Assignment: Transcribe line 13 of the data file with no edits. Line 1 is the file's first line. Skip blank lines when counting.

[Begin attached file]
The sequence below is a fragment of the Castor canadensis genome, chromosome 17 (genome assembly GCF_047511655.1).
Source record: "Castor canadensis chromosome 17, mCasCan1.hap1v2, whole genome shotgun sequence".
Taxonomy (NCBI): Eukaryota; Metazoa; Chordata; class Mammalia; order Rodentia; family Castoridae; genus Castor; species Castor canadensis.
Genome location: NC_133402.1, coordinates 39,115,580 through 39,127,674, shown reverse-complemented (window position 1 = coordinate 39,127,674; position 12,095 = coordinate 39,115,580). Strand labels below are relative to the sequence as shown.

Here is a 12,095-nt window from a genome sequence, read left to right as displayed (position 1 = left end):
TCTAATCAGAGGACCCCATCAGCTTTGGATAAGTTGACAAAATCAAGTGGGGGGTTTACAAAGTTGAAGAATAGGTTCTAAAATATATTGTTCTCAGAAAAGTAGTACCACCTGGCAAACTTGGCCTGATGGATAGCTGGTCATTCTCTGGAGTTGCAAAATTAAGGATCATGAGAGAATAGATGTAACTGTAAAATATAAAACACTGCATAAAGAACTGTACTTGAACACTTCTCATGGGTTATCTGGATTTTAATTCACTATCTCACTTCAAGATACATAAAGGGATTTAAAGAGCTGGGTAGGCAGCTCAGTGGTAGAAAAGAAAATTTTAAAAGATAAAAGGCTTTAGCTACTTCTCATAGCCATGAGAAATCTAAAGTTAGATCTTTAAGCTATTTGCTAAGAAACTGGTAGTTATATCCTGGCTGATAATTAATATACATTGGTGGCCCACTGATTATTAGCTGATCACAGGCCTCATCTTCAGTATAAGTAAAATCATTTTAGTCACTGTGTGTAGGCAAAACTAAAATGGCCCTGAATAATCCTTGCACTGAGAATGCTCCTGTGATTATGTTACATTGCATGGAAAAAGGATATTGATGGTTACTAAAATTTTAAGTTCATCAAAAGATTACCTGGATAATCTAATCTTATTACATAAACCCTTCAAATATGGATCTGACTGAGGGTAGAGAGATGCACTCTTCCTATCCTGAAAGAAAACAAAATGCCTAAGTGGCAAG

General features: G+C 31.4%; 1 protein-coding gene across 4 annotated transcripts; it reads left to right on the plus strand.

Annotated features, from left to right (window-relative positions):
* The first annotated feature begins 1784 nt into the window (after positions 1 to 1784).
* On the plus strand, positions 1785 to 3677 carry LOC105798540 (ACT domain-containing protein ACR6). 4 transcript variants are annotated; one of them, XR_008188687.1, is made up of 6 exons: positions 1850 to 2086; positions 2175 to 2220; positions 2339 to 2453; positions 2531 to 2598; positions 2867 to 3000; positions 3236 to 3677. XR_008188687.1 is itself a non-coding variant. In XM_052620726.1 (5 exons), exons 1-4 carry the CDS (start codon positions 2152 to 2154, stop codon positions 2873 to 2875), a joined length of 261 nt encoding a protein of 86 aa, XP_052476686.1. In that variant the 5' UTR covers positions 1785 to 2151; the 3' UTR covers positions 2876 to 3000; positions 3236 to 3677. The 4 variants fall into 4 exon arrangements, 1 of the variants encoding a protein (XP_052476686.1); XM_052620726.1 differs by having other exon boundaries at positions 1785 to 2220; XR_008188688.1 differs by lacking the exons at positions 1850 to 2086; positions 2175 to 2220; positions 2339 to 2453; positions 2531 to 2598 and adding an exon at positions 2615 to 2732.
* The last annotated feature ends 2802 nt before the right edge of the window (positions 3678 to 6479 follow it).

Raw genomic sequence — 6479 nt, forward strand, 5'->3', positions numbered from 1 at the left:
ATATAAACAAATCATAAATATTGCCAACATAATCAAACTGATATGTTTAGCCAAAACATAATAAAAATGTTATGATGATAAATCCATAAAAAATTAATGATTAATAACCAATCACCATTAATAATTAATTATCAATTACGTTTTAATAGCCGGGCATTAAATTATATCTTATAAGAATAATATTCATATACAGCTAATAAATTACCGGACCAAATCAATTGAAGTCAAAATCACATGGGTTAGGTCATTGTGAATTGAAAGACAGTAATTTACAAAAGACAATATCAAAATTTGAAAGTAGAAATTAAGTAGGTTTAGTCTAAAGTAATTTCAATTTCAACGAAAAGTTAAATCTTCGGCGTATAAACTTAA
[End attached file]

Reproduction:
ATATAAACAAATCATAAATATTGCCAACATAATCAAACTGATATGTTTAGCCAAAACATAATAAAAATGTTATGATGATAAATCCATAAAAAATTAATGATTAATAACCAATCACCATTAATAATTAATTATCAATTACGTTTTAATAGCCGGGCATTAAATTATATCTTATAAGAATAATATTCATATACAGCTAATAAATTACCGGACCAAATCAATTGAAGTCAAAATCACATGGGTTAGGTCATTGTGAATTGAAAGACAGTAATTTACAAAAGACAATATCAAAATTTGAAAGTAGAAATTAAGTAGGTTTAGTCTAAAGTAATTTCAATTTCAACGAAAAGTTAAATCTTCGGCGTATAAACTTAA